Therapies for Migraine Prophylaxis


Mode of delivery, mechanism of action, and efficacy of a novel treatment are discussed in this research update.




A number of medications are already used off label for migraine prophylaxis. These include anticonvulsants, antidepressants, and NSAIDs. But Aimovig (erenumab) is the first medication to be formally granted the indication of migraine prevention by the FDA.

Mode of delivery

Unlike other migraine medications that are typically daily oral pills, Aimovig is taken as a monthly injection. It is self-administered using Amgen’s device, an autoinjector that delivers a one-time 70 mg. dose. It is recommended to be taken once a month for migraine prophylaxis.

Mechanism of action

Aimovig is very different from other medications prescribed for either migraine prophylaxis or for treatment of acute migraine attacks. It is a monoclonal antibody, which is a type of molecule that is more often used for cancer treatment.

The mechanism of action of this particular monoclonal antibody is to block the calcitonin gene-related peptide (CGRP) receptor. Several medications with a similar mechanism of action are in the pipeline. Eptinezumab, fremanezumab, and galcanezumab are monoclonal antibodies that act against CGRP, while erenumab targets the CGRP receptor.

The amount of CGRP may increase in the circulation during migraine attacks. CGRP is a peptide that works as a vasodilator and well as a pain-signaling molecule. So the medication would be expected to induce vasoconstriction or prevent vasodilation, and to play a role in modulating pain.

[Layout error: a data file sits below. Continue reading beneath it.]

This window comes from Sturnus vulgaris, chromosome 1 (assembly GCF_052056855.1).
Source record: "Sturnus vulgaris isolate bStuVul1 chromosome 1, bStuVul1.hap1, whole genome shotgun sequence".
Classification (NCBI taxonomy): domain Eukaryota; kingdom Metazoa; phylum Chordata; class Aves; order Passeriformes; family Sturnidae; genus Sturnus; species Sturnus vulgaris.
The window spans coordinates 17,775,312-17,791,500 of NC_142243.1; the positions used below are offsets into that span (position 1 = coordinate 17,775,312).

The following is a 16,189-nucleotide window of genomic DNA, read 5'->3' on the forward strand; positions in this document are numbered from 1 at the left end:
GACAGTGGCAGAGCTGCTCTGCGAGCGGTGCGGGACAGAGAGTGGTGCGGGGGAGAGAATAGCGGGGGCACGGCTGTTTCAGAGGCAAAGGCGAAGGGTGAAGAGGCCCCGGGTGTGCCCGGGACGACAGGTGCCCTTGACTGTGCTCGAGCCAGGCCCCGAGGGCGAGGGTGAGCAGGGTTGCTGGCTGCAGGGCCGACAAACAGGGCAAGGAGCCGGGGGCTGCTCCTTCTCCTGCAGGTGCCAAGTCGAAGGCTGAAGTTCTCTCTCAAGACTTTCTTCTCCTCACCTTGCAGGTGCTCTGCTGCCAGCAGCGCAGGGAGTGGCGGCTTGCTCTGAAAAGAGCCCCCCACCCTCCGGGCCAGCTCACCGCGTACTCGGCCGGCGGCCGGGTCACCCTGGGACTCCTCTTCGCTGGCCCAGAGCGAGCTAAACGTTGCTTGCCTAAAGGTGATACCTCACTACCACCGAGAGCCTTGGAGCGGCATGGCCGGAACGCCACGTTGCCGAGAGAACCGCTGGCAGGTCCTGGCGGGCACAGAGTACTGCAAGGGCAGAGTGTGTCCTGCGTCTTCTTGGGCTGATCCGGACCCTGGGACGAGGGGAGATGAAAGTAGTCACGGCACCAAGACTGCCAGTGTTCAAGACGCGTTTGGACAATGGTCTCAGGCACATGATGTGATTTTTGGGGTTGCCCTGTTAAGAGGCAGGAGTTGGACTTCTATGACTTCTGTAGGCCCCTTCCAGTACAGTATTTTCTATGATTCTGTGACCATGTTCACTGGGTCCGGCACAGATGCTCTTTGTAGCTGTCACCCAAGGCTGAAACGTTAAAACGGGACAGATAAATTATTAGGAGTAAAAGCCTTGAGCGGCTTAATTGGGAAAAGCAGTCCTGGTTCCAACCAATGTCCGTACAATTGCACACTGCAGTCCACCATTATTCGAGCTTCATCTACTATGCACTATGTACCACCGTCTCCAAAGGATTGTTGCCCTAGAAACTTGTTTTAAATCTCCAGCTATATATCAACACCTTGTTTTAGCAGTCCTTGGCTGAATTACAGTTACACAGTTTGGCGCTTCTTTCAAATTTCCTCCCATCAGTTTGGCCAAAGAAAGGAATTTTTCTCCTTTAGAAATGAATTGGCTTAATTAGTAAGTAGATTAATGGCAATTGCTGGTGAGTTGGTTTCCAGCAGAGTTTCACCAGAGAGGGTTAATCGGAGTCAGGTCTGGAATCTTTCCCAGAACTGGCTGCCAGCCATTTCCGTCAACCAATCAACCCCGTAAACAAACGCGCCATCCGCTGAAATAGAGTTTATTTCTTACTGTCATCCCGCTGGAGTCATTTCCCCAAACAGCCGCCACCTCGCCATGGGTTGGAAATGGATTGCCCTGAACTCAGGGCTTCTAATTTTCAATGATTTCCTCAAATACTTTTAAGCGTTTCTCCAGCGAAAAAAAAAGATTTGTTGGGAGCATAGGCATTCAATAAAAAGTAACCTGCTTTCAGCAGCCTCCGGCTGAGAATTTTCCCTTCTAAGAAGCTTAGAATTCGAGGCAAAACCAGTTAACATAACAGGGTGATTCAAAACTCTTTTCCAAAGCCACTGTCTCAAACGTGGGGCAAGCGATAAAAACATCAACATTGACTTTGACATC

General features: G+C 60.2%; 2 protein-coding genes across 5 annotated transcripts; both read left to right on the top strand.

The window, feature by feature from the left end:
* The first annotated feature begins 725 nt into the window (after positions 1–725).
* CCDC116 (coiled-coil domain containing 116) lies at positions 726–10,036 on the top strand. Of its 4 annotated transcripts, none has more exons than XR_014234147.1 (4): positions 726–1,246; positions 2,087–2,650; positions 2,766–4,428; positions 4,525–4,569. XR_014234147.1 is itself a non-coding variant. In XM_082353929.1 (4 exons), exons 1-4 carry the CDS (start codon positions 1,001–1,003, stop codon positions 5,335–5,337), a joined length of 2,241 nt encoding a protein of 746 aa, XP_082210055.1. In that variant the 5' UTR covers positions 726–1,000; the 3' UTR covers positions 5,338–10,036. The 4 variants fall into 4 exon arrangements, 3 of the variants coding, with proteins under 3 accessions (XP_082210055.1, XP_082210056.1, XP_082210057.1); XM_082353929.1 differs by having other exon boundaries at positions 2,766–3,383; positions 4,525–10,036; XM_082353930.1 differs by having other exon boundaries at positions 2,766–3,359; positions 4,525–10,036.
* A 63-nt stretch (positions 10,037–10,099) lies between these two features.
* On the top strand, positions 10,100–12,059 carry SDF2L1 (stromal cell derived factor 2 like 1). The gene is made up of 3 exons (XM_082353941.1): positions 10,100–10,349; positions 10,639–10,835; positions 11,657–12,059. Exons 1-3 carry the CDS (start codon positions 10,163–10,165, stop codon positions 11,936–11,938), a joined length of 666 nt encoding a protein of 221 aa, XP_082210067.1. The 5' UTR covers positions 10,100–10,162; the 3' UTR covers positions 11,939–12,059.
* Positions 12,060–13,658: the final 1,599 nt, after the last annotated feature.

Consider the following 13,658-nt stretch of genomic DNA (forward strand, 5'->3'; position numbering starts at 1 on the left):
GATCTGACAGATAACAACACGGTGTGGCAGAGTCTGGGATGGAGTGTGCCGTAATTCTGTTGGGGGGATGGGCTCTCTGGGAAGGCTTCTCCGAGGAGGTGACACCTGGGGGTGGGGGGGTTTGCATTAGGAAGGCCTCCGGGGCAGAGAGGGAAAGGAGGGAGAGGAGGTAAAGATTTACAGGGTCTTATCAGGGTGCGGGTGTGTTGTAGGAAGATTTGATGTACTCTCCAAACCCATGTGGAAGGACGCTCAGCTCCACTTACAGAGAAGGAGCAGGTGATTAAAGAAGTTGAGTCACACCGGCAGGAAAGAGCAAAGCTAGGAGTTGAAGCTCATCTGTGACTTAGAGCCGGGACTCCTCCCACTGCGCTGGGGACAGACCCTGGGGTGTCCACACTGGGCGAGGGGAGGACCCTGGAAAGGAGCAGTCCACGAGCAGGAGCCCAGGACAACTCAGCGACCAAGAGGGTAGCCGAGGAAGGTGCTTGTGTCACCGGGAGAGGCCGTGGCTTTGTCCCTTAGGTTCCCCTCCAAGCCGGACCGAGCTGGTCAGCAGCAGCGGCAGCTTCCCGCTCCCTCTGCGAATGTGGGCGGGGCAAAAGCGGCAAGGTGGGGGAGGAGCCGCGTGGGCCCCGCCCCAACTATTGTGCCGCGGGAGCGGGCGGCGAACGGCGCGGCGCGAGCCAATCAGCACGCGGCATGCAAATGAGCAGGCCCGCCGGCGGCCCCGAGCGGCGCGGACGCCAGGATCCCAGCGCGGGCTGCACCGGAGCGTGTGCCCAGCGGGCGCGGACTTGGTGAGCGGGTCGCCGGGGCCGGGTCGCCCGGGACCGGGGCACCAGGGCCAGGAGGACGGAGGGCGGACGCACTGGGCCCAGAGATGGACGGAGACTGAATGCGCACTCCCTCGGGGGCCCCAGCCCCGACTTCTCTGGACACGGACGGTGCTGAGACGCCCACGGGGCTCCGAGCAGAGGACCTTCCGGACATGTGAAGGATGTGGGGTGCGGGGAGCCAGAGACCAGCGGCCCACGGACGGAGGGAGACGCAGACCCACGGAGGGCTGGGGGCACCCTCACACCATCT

Adverse effects

Pain, redness, or swelling at the injection site and constipation have been reported. Authors of a recent article in Neurotherapeutics point out that “the potential risk of vascular adverse events and the role of anti-drug antibodies,” of this class of medication should be considered.1


A 2017 article in the New England Journal of Medicine reported the results of a study of 955 patients with migraine.2 Of the study group, 317 participants received 70mg of erenumab administered subcutaneously; 319 received 140 mg of erenumab administered subcutaneously; and 319 received placebo.

The authors report that both the 70 mg and the 140 mg erenumab groups experienced significantly reduced migraine frequency, fewer effects of their migraines on their daily activities, and used less acute migraine-specific medication over a period of 6 months.A number of other randomized placebo controlled trials showed similarly positive results.

How will CGRP blockers change migraine prevention?

At this point, it may be too soon to know how much Aimovig will change the lives of patients who suffer from recurrent migraine headaches. Some patients who are happy with their current medication will not switch, and those who have infrequent migraines might not opt for prophylaxis at all. But there is a significant portion of migraine sufferers who experience too many migraines despite other prophylaxis or who do not get adequate migraine control from treatments that are currently available for acute migraines.

In the coming years, patients’ experiences in terms of migraine frequency and severity, as well as adverse effects, will be interesting for neurologists as we learn more about the practical aspects of Aimovig and other anti-CGRP medications.

Watch the video: New Hope for Migraine Patients


1. Raffaelli B, Reuter U. The Biology of Monoclonal Antibodies: Focus on Calcitonin Gene-Related Peptide for Prophylactic Migraine Therapy. Neurotherapeutics. 2018;15:324-335.

2. Goadsby PJ, Reuter U, Hallström Y, et al. A Controlled Trial of Erenumab for Episodic Migraine. N Engl J Med. 2017;377:2123-2132.

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